An Open-Source Platform for Collaborative Annotation of Physiological Waveforms

Lucas McCullum1, Hasan Saeed2, Benjamin Moody1, Diane Perry3, Eric Gottlieb4, Tom Pollard1, Xavier Borrat Frigola5, Dana Moukheiber1, Qiao Li6, Gari Clifford7, Li-wei Lehman1, Roger Mark1
1Massachusetts Institute of Technology, 2University of Michigan, 3Beth Israel Medical Center, 4Brigham and Women's Hospital, 5Hospital Clinic de Barcelona, 6Emory University, 7Georgia Institute of Technology


Aim: Electrocardiographic (ECG) monitoring is becoming increasingly commonplace, with modern ambulatory devices allowing long-term, continuous capture from a broad population. To develop robust algorithms for automated diagnosis and characterisation of medical conditions such as ventricular tachycardia (VT), researchers require high-quality annotations. These annotations typically need to be provided by human experts. Currently there is a lack of freely available, high-quality software to enable collaborative, human annotation of physiological waveforms such as ECG.

Method: We developed a software platform to support collaborative, expert annotation of physiological waveforms. The software enables experts to quickly annotate waveform records using a standard web browser. The software is simple to install, following best practice in Python packaging, and it offers a range of features, including: user management and task customization; a programmatic interface for data import and export; and a leaderboard for annotation progress tracking. Using the platform, we carried out a pilot study to assess the quality of 1,980 VT alarms from several commercial hospital monitors. Four expert cardiac clinicians were recruited and randomly assigned batches of alarms to annotate.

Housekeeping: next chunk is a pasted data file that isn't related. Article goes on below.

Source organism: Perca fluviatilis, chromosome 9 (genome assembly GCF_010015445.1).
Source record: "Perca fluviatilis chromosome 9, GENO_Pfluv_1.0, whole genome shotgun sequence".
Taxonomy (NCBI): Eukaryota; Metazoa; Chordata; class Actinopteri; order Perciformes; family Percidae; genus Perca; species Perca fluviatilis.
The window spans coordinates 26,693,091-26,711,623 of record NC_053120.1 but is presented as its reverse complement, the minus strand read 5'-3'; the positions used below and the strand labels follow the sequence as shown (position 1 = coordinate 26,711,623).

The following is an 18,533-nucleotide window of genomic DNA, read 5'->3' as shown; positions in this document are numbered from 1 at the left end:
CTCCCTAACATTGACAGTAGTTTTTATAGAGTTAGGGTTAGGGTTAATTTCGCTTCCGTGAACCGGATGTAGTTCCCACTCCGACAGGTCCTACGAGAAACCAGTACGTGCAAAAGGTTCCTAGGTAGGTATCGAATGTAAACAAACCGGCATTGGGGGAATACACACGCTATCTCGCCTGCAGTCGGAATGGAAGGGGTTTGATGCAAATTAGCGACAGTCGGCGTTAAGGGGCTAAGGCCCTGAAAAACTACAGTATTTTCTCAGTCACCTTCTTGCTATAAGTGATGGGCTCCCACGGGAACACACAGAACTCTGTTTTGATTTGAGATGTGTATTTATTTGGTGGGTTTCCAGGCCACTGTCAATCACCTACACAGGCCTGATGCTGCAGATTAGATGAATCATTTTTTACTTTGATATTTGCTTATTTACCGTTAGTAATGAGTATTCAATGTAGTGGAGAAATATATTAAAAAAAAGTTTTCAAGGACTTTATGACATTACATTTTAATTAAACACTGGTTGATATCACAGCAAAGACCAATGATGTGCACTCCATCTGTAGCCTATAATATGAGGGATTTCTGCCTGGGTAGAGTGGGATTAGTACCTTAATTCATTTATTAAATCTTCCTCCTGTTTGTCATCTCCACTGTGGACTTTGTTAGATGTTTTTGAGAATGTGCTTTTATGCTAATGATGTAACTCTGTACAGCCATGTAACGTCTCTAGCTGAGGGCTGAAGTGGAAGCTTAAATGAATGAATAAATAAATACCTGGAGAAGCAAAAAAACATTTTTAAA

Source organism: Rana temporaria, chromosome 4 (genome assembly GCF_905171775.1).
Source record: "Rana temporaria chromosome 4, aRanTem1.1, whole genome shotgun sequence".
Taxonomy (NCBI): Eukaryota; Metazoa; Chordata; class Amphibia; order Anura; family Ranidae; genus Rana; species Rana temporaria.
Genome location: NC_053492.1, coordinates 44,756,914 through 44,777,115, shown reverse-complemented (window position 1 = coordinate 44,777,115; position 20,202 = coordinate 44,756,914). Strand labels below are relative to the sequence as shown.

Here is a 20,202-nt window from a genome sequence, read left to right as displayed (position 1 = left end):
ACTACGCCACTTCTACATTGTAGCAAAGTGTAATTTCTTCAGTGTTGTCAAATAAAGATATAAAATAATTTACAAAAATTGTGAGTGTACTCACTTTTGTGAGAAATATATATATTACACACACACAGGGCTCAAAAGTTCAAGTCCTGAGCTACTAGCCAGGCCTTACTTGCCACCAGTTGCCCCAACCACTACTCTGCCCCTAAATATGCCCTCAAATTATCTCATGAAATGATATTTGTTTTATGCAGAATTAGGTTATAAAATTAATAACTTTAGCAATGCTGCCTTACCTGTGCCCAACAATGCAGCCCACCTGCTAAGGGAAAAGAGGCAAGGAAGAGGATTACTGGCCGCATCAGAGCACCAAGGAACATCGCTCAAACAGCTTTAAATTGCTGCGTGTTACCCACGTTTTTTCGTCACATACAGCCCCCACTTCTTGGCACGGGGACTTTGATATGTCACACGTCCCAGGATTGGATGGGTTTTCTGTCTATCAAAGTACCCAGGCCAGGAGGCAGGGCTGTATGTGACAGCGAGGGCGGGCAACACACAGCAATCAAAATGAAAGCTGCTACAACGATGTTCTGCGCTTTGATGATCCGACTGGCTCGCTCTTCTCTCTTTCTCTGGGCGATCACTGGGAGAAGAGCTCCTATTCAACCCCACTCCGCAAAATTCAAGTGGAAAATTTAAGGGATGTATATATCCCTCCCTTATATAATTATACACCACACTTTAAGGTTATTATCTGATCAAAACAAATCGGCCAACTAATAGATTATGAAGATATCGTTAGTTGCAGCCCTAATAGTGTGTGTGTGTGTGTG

Results: Our pilot project demonstrated the utility of the annotation software and provided important feedback for improvement. Interestingly, of the 1,980 VT alarms in the source data, only 23% were considered “true” VT events by the human experts.

Conclusion: We developed a flexible, generalizable, web-based platform to enable multiple users to collaboratively annotate physiological waveforms. In a pilot study using the platform, we found that a significant proportion of VT alarms in commercial platforms were false positives.